EU Crises, Causes and Opportunities Part II
4: Economic crisis
After the financial crisis hit large parts of Europe in 2007-08, Germany did reasonably well. In previous years, the country had failed to be swept away by low borrowing rates and thus not over-invested in housing. The Germans were therefore spared from the sharp fall in property prices that swept over the other countries with the ensuing financial crisis, especially in southern Europe (PIIGS). Germany thus emerged as the natural leader in the EU and was concerned that countries with excessive deficits (cf. the Stability Pact ) in the state budget had to tighten.
After years of crisis meetings and tough budget cuts in many countries, the most serious economic crisis now seems to be over. Despite these measures, many countries are still struggling financially and have high unemployment (PIIGS). The fact that the economic problems persist for so long has weakened confidence in the elites. Many no longer believe that the established parties will be able to find solutions that will serve the man in the street. The target has become globalization and the political and economic elite. In particular, the elites have become targets as a result of growing economic and social disparities in many member countries.
5: From “Arab Spring” to “Arab Winter”
As the financial crisis hit Europe hard, a revolt in the Arab world against inequality, injustice and lack of democracy also began . In the beginning, many saw the uprising as a positive development, which would finally lead to a democratization of the countries in the region. Although this has been the case in some countries, such as Tunisia and (to a lesser extent) Morocco, the trend has been in the opposite direction in other countries. There they have either a new authoritarian regime (as in Egypt) or a state collapse and ongoing civil wars (as in Syria and Libya).
Furthermore, Islamist fundamentalism (IS) has emerged in several places. In close connection with this, civil wars and the danger of terrorism have also led to far more refugees and the flourishing of networks of human traffickers . Especially in 2015, the number of refugees to Europe increased dramatically. In addition, many died (and still die) while fleeing across the Mediterranean – around 5,000 in 2016.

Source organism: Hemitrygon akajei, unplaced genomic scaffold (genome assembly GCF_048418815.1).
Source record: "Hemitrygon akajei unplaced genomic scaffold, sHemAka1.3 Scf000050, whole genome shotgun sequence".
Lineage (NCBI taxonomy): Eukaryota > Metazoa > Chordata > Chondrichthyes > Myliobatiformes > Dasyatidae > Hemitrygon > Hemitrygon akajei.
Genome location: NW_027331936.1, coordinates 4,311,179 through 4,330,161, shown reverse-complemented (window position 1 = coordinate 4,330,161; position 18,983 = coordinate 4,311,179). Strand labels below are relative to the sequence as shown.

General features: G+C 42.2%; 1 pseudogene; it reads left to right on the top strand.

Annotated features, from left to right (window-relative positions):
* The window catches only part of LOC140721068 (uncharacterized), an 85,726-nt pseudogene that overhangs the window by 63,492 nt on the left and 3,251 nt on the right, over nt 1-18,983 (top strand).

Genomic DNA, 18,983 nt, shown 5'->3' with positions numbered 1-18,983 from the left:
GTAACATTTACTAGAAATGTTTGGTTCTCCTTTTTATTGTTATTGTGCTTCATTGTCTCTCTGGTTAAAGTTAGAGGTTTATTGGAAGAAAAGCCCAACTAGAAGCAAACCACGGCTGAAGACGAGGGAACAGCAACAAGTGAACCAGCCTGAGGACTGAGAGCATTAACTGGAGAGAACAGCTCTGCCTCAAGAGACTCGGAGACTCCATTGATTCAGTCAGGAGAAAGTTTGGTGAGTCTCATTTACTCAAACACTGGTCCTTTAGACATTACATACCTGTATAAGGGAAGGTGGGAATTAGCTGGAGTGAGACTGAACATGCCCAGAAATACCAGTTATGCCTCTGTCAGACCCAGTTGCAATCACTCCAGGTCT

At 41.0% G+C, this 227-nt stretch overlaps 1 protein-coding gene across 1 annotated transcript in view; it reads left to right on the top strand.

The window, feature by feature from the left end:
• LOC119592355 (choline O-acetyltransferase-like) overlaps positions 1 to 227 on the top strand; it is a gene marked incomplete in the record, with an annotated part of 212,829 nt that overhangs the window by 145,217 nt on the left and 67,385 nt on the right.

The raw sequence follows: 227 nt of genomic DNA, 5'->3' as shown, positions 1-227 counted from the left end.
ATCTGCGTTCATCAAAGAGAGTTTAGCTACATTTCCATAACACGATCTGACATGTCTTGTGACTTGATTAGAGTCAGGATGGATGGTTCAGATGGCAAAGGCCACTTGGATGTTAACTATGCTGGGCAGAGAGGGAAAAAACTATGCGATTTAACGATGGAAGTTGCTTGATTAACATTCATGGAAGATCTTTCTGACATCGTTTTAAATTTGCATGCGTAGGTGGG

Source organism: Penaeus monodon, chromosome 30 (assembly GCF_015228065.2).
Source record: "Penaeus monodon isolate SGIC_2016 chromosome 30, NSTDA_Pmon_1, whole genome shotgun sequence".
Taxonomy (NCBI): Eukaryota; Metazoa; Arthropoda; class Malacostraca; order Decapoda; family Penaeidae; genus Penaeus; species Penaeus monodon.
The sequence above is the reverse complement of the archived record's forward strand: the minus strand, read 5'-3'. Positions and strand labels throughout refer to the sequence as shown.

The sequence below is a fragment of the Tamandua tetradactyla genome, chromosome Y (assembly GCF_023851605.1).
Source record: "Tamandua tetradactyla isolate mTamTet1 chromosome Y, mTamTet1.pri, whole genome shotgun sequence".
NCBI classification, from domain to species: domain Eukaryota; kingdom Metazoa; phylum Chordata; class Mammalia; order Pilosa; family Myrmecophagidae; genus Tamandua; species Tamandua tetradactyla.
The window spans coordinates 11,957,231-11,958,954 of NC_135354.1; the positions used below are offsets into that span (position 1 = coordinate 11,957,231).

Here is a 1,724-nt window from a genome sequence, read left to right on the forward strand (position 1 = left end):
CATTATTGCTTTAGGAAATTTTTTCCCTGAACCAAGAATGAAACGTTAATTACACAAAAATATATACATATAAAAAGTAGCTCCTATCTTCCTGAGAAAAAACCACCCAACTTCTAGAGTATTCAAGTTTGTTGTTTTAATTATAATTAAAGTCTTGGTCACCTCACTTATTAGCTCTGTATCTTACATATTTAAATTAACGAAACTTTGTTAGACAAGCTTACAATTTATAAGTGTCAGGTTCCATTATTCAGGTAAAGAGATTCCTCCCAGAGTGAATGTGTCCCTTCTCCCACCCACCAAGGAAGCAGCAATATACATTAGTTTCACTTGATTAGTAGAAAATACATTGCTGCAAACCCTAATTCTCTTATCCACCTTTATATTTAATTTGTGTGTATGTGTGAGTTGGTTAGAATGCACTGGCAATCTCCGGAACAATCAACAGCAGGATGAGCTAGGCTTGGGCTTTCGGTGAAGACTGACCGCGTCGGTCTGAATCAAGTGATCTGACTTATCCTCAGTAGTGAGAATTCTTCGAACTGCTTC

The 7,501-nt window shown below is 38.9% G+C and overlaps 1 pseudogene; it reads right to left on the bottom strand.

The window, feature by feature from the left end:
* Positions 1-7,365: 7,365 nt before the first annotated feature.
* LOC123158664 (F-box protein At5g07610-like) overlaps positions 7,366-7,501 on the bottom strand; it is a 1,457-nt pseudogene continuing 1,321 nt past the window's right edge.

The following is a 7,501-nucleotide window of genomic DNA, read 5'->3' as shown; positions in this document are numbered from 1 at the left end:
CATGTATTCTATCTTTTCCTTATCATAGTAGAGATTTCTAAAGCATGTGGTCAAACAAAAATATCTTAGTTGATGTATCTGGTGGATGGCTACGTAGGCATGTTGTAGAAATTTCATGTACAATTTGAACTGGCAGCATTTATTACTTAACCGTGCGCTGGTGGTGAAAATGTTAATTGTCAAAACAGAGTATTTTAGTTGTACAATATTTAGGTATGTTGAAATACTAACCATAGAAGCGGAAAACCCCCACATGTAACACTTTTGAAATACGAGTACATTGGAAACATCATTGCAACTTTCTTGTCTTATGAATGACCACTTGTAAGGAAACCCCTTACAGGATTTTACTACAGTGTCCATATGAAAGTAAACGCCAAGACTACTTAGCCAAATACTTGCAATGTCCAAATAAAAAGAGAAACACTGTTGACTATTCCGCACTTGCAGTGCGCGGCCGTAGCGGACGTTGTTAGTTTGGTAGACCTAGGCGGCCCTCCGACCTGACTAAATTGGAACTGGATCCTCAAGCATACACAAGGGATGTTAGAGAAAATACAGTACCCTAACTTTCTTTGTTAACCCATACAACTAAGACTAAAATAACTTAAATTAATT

The influx of refugees has led to a number of measures from the EU and some member states: more effective processing of asylum applications, strengthened joint border control and stronger fight against illegal immigration. However, it has also created increased disagreement both between the member countries and internally in some member countries. Some countries, such as Germany and Sweden, have been willing to accept large groups of refugees. Other countries, such as Hungary, have chosen to close their borders.
At the same time as many refugees are fleeing terrorism in their own countries, Europe has also been hit by a new wave of terrorist attacks . France and Belgium in particular have been exposed. Many of the terrorists are either French or Belgian citizens, who have often been radicalized after contact with IS.
According to EXTRAREFERENCE, there are various reasons behind the increase in Islamist terrorism against the West and Europe. Some blame the failed integration of the Muslim population. Others blame the failure to fight IS in Syria, Iraq and Libya. A combination of both of these explanations is probably the most correct. Although there is no direct link between migration and terrorism, some populist parties claim this and play on xenophobia.
Cases where terrorists have come to Europe with refugees have reinforced this notion. In the EU, therefore, a discussion has arisen as to whether there is a need to revise the Schengen Agreement and the EU’s principle of free movement of persons. For the time being, as a result of the country’s state of emergency, France has chosen to strengthen border controls. Such a temporary border control , introduced for national security reasons, is nevertheless in line with the Schengen Agreement.
6: A more assertive Russia
In parallel with the crises south of the Mediterranean and the consequences for Europe, there are challenges in the east as well . A more assertive Russia has created increased tensions in this region. Russia’s reaction when Ukraine was to sign an association agreement with the EU is an example of this. Following Russian pressure, the then Ukrainian President Viktor Yanukovych decided to postpone the signing of the agreement and instead strengthen cooperation with Russia. This led to strong protests in Kiev in the more European-friendly part of the population.
Janukovich was eventually forced to resign. In the wake of these dramatic events, a civil war flared up in the country between the Russian-backed separatist regions in the east and the new, pro-European government in Kiev. When Russia annexed the Crimean peninsula, relations between the West and Russia became tense. The EU and the US decided to impose sanctions on Russiaat the same time as increasing support for democratization and institution building in Ukraine. Revelations about Russia’s influence on US elections and assumptions about ongoing attempts to influence elections in Europe have created further uncertainty about Russia’s intentions. Whether this will affect EU integration is too early to say. But it is likely that this crisis will require European rather than national solutions.